One of many mass graves of the
Nazi German Operation Harvest Festival
|Location||Majdanek concentration camp, occupied Poland|
Aktion Erntefest (German: for Operation Harvest Festival) was the World War II mass shooting action by the SS conducted at the Majdanek concentration camp and its subcamps, purposed to liquidate the remaining Polish Jews in the Lublin reservation and the Lublin Ghetto within the General Government territory, including its entire slave-labour camp workforce. The operation took place on November 3, 1943. Approximately 43,000 Jews were killed on the orders of Christian Wirth and Jakob Sporrenberg during Aktion Erntefest thus concluding Operation Reinhard.
Operation Harvest Festival was the single largest German massacre of Jews in the entire war. It surpassed the notorious massacre of more than 33,000 Jews at Babi Yar outside Kiev by 10,000 victims. It was exceeded only by the 1941 Odessa massacre of more than 50,000 Jews in October 1941, committed by Romanian troops.
The timing of the operation was apparently in response to several efforts by surviving Jews to resist the Nazis (for example, the uprisings at the Sobibor and Treblinka extermination camps, and armed resistance in the Warsaw, Białystok, and Vilna ghettos). The SS feared additional Jewish-led revolts in the General Government, ahead of the Soviet counter-offensive. To prevent further resistance the SS decided to kill most of the remaining Jews who were employed in slave-labor projects of the Ostindustrie (Osti) enterprise owned by the SS, while imprisoned at the Trawniki, Poniatowa, and Majdanek concentration camps with subcamps in Budzyn, Kraśnik, Puławy, Lipowa and others. The inmates were ordered to dig anti-tank trenches unaware of their true purpose.
The Orpo police formation tasked with performing Aktion Erntefest had prior experience in the area, involved with the liquidation of the ghettos from which the same targets originated, including the Józefów and the Miedzyrzec Ghetto massacres of late 1942, and deportations to Treblinka and Majdanek death camps. The men of the Reserve Police Battalion 101 worked hand-in-hand with the Trawniki men from Ukraine already since August 1942 committing war crimes in a string of other locations in Poland including Łomazy, Radzyń, Łuków, Końskowola (massacre at the hospital), Komarówka, Tomaszów, Serokomla, Talczyn and Kock among others.
"Erntefest" was the largest single-day, single-camp massacre of the Holocaust under direct German occupation, totalling 43,000 in three nearby locations. It began at dawn on November 3, 1943. The main camp as well as the Trawniki and Poniatowa subcamps of the Majdanek extermination camp were surrounded by SS and the Reserve Police Battalion 101 (a unit of the German Order Police from Hamburg) augmented by a squad of Hiwis called "Trawniki men" from Ukraine. The Jews were taken out of the camps in groups and shot layer upon layer inside the pits dug specifically for this purpose. The burial site resembled a "solid mass of women's and men's bodies heaped together... with legs and arms interlinked."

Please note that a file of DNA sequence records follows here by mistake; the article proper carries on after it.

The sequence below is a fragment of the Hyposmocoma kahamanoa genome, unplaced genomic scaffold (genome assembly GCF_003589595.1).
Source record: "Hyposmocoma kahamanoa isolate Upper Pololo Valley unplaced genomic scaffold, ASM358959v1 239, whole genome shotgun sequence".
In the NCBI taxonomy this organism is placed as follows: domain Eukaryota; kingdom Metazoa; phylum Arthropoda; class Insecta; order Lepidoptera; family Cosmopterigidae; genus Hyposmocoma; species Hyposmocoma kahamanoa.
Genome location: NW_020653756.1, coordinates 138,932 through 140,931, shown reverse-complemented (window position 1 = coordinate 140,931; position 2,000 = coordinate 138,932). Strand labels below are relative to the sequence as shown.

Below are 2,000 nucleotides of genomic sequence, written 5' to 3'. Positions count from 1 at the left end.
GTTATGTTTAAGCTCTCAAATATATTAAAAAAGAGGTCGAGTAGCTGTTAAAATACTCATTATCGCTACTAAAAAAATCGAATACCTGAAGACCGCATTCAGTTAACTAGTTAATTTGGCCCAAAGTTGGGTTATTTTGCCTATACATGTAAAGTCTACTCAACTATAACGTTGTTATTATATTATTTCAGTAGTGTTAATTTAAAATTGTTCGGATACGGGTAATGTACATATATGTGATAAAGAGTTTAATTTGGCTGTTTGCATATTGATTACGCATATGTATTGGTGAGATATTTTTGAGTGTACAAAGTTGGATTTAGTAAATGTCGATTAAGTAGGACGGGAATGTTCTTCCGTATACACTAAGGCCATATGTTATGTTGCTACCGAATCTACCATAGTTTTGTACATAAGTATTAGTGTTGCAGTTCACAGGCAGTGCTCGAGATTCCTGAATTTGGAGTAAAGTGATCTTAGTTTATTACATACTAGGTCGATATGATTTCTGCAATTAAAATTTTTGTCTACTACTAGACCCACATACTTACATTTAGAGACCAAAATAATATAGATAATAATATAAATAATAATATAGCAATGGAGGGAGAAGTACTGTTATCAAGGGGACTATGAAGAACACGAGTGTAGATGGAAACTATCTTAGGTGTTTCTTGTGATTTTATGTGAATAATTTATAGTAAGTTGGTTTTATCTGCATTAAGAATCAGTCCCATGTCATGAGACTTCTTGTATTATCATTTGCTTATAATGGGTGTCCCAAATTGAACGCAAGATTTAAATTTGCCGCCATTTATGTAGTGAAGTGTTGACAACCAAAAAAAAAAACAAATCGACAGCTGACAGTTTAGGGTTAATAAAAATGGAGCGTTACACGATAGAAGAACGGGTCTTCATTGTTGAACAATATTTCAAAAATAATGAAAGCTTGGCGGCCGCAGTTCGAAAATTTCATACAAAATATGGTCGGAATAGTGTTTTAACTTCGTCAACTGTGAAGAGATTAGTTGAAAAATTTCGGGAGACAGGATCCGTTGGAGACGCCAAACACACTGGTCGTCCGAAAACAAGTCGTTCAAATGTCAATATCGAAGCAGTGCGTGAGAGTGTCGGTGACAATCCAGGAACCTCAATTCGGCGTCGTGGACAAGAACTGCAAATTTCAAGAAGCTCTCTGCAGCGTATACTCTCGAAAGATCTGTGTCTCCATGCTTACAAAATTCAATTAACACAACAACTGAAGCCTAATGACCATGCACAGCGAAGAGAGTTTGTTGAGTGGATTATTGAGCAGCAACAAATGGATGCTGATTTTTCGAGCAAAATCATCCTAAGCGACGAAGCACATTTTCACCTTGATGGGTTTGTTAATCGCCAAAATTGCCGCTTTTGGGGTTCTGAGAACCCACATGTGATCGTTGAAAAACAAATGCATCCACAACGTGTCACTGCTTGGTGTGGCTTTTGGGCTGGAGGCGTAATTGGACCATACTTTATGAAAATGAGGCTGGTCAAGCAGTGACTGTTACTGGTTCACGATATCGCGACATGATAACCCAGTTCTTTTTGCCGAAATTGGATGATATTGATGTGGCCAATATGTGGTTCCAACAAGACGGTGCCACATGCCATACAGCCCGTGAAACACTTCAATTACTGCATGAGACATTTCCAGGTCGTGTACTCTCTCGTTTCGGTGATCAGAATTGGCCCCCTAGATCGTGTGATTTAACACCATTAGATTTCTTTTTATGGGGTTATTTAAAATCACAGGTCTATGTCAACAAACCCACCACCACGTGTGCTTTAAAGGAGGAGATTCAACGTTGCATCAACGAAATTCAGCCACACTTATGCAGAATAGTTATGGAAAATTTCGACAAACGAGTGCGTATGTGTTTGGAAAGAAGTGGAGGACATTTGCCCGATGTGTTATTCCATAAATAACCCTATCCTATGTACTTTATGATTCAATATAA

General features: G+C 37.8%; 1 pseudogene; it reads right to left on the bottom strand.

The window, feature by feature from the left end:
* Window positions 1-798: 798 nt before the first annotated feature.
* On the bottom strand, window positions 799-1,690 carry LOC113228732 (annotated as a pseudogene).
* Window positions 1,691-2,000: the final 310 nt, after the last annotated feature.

At Majdanek, Jews were first separated from the other prisoners. They were then taken in groups to long and deep trenches and shot one-by-one under the leadership of pathological killer Eric Muhsfeldt (as described by Thernes himself). At the main camp, 18,400 Jews were killed on November 3, 1943. Jews from those other slave labor camps in the Lublin area were also taken to Majdanek and shot simultaneously. Music was played through loudspeakers at both Majdanek and Trawniki to drown out the noise of the mass shooting. The killing operation was completed in a single day at Majdanek and Trawniki. At Poniatowa the shootings took two days, because in one of the barracks Jews staged a revolt. To stamp it out the SS set it on fire and the killings went on as planned.
At the conclusion of the Erntefest massacres, the district of Lublin was for all practical purposes judenfrei. The murderous participation of Reserve Police Battalion 101 in the Final Solution came to an end... For a battalion of less than 500 men, the ultimate body count was at least 83,000 Jews.
- Browning 1992; 1998, p. 138.
- Jennifer Rosenberg. "Aktion Erntefest". 20th Century History. About.com Education. Retrieved 2013-04-16.
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- Robertson 2013, section 12 & 14.
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- This article incorporates text from the United States Holocaust Memorial Museum, and has been released under the GFDL.
- Browning, Christopher R. (1992–1998). "Arrival in Poland" (PDF file, direct download 7.91 MB complete). Ordinary Men: Reserve Police Battalion 101 and the Final Solution in Poland. Penguin Books. Retrieved May 7, 2013.
- Holocaust Encyclopedia (2007), Aktion "Erntefest" (permission granted to be reused, in whole or in part, on Wikipedia; OTRS ticket no. 2007071910012533). Copyright © United States Holocaust Memorial Museum, released under the GFDL. Retrieved 15 August 2007. The Museum can offer no guarantee that the information is correct in each circumstance.
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- Lenarczyk W. (ed) and Libionka, D., Erntefest – Zapomniany epizod Zagłady: 3-4 listopada 1943, Państwowe Muzeum na Majdanku, Lublin, 2009, ISBN 978-83-925187-5-4.